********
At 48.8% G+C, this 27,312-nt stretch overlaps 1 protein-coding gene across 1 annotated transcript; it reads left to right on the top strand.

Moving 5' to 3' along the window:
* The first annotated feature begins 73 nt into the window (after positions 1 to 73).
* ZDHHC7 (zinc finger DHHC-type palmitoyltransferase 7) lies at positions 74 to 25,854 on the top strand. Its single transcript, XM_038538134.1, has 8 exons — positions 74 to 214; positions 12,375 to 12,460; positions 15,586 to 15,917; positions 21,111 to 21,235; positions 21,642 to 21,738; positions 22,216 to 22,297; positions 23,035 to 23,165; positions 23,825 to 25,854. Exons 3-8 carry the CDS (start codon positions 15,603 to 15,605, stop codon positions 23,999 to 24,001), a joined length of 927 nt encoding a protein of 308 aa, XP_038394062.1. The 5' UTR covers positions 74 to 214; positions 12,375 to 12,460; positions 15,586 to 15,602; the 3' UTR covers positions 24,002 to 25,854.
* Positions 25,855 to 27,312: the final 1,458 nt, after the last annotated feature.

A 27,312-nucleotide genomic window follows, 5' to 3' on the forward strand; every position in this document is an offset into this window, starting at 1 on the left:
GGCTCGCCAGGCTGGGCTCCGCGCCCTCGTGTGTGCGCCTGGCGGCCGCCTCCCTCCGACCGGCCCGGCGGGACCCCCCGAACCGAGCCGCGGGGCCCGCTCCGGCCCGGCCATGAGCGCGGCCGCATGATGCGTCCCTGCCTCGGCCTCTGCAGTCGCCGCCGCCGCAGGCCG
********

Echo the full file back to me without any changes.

At 48.8% G+C, this 27,312-nt stretch overlaps 1 protein-coding gene across 1 annotated transcript; it reads left to right on the top strand.

Moving 5' to 3' along the window:
* The first annotated feature begins 73 nt into the window (after positions 1 to 73).
* ZDHHC7 (zinc finger DHHC-type palmitoyltransferase 7) lies at positions 74 to 25,854 on the top strand. Its single transcript, XM_038538134.1, has 8 exons — positions 74 to 214; positions 12,375 to 12,460; positions 15,586 to 15,917; positions 21,111 to 21,235; positions 21,642 to 21,738; positions 22,216 to 22,297; positions 23,035 to 23,165; positions 23,825 to 25,854. Exons 3-8 carry the CDS (start codon positions 15,603 to 15,605, stop codon positions 23,999 to 24,001), a joined length of 927 nt encoding a protein of 308 aa, XP_038394062.1. The 5' UTR covers positions 74 to 214; positions 12,375 to 12,460; positions 15,586 to 15,602; the 3' UTR covers positions 24,002 to 25,854.
* Positions 25,855 to 27,312: the final 1,458 nt, after the last annotated feature.

A 27,312-nucleotide genomic window follows, 5' to 3' on the forward strand; every position in this document is an offset into this window, starting at 1 on the left:
GGCTCGCCAGGCTGGGCTCCGCGCCCTCGTGTGTGCGCCTGGCGGCCGCCTCCCTCCGACCGGCCCGGCGGGACCCCCCGAACCGAGCCGCGGGGCCCGCTCCGGCCCGGCCATGAGCGCGGCCGCATGATGCGTCCCTGCCTCGGCCTCTGCAGTCGCCGCCGCCGCAGGCCG